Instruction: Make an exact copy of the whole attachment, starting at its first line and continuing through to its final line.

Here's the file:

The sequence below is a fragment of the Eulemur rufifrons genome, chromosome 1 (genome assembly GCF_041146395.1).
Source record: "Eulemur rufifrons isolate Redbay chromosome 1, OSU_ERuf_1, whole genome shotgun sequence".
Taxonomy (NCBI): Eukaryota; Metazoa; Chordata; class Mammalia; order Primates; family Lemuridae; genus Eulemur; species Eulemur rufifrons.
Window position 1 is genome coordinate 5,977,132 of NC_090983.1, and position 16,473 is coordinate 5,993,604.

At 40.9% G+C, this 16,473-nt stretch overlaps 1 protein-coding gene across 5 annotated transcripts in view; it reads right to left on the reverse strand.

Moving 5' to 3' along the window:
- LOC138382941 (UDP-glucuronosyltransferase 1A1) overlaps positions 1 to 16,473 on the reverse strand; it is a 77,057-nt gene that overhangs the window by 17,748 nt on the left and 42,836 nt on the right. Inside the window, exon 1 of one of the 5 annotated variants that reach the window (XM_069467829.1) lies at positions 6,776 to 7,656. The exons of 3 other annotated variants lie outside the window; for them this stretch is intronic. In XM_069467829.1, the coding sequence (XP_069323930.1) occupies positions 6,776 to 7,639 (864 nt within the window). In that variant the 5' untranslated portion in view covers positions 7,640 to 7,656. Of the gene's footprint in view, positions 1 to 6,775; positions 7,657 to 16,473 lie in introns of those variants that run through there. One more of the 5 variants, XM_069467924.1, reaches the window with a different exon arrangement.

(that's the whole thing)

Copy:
The sequence below is a fragment of the Eulemur rufifrons genome, chromosome 1 (genome assembly GCF_041146395.1).
Source record: "Eulemur rufifrons isolate Redbay chromosome 1, OSU_ERuf_1, whole genome shotgun sequence".
Taxonomy (NCBI): Eukaryota; Metazoa; Chordata; class Mammalia; order Primates; family Lemuridae; genus Eulemur; species Eulemur rufifrons.
Window position 1 is genome coordinate 5,977,132 of NC_090983.1, and position 16,473 is coordinate 5,993,604.

At 40.9% G+C, this 16,473-nt stretch overlaps 1 protein-coding gene across 5 annotated transcripts in view; it reads right to left on the reverse strand.

Moving 5' to 3' along the window:
- LOC138382941 (UDP-glucuronosyltransferase 1A1) overlaps positions 1 to 16,473 on the reverse strand; it is a 77,057-nt gene that overhangs the window by 17,748 nt on the left and 42,836 nt on the right. Inside the window, exon 1 of one of the 5 annotated variants that reach the window (XM_069467829.1) lies at positions 6,776 to 7,656. The exons of 3 other annotated variants lie outside the window; for them this stretch is intronic. In XM_069467829.1, the coding sequence (XP_069323930.1) occupies positions 6,776 to 7,639 (864 nt within the window). In that variant the 5' untranslated portion in view covers positions 7,640 to 7,656. Of the gene's footprint in view, positions 1 to 6,775; positions 7,657 to 16,473 lie in introns of those variants that run through there. One more of the 5 variants, XM_069467924.1, reaches the window with a different exon arrangement.